Victor works on the Angular team at Google. He is interested in functional programming, the Web platform, and client-side applications. Being a language nerd he spends a lot of my time playing with Smalltalk, JS, Dart, Scala, Haskell, Clojure, Ruby, and Ioke. Victor is a DZone MVB and is not an employee of DZone and has posted 46 posts at DZone. You can read more from them at their website. View Full User Profile

DCI in Groovy

04.01.2011
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DCI (Data Context Interaction) is a new way to look at object oriented programming. If you’d like to read some theory to see the difference between DCI and traditional OOP there is a nice article coverting the topic:

And this presentation can be very helpful too:

In this post I’d like to show one simple example of a DCI program written in Groovy.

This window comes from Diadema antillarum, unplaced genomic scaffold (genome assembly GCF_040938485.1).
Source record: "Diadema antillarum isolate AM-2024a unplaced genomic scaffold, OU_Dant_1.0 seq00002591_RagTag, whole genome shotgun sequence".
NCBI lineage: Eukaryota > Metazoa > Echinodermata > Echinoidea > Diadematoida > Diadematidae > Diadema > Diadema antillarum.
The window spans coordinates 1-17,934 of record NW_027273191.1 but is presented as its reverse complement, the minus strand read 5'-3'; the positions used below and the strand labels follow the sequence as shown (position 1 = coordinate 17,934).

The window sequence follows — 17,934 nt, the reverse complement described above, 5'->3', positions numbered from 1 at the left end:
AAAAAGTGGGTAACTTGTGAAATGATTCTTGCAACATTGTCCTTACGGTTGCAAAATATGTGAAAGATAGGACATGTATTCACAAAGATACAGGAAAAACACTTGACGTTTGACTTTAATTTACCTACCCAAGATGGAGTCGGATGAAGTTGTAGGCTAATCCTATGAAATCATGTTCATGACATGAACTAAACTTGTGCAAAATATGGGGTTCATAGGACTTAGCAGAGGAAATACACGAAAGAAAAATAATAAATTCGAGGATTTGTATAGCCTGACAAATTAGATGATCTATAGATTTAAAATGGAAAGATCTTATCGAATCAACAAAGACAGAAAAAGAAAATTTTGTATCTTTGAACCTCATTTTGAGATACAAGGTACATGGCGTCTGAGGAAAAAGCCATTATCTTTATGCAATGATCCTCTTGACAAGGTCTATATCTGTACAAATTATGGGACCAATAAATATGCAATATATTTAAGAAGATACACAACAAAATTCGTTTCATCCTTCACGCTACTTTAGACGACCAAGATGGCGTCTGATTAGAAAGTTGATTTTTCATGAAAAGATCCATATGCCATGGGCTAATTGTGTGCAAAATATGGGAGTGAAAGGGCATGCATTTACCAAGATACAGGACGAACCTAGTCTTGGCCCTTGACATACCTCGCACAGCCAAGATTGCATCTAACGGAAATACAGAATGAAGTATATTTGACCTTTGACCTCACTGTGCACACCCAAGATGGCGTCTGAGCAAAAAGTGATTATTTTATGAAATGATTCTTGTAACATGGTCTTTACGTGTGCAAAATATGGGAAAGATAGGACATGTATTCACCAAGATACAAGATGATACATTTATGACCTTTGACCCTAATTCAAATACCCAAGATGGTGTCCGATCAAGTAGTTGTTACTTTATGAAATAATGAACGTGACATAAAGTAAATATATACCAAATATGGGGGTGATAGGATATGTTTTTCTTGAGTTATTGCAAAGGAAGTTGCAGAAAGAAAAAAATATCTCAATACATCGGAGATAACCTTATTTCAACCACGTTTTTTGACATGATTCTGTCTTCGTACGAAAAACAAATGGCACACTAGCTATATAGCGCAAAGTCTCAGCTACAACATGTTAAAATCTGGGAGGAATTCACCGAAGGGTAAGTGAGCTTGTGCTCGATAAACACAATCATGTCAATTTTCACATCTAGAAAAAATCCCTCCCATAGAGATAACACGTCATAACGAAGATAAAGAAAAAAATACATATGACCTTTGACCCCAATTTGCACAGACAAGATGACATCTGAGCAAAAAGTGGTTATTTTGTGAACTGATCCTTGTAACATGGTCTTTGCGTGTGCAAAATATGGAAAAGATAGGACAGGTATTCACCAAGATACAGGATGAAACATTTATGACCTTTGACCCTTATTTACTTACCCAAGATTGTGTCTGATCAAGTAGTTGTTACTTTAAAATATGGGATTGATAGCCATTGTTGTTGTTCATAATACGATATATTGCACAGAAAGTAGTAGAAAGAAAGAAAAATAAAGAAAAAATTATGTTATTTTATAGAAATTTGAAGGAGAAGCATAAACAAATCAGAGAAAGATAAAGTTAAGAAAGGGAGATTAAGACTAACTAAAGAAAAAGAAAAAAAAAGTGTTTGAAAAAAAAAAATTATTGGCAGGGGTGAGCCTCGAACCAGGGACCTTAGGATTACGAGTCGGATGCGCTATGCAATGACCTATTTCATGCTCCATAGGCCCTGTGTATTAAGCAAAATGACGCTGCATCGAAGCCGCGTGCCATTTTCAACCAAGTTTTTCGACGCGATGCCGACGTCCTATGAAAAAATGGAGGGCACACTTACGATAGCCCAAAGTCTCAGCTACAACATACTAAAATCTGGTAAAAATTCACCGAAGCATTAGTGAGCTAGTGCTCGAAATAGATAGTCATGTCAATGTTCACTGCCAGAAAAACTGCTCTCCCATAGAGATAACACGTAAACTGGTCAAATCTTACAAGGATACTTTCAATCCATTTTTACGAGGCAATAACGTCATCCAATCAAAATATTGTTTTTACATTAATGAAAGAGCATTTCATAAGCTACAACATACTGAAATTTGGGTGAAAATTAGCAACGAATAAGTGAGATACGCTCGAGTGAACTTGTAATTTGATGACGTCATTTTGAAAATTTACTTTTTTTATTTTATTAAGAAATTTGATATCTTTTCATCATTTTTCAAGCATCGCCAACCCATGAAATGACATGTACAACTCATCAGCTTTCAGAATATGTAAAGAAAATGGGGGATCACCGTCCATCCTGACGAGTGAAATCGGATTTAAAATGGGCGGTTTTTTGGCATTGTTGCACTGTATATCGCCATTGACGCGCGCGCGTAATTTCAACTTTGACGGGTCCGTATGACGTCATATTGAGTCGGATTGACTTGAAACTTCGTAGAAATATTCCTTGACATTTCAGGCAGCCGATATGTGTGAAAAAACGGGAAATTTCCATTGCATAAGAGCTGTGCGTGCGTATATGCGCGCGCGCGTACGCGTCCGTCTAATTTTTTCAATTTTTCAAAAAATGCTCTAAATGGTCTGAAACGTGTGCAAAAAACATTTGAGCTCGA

It isn’t easy to use DCI in Java as by its nature DCI requires sharing behavior between classes and Java doesn’t provide any decent ways to do it. But Groovy does - mixins.

Mixin is a very interesting approach allowing you to share a piece of behavior between several classes. The approach has been used by Smalltalk developers for more than 30 years but it started being popular in ‘more or less mainstream’ languages only a few years ago. To demonstrate how to use mixins in Groovy for implementing DCI I’ll use write a simple app:

Requirements:

  1. We have users
  2. We have companies
  3. Users can follow users
  4. Users can follow companies
  5. Users are entities stored in a database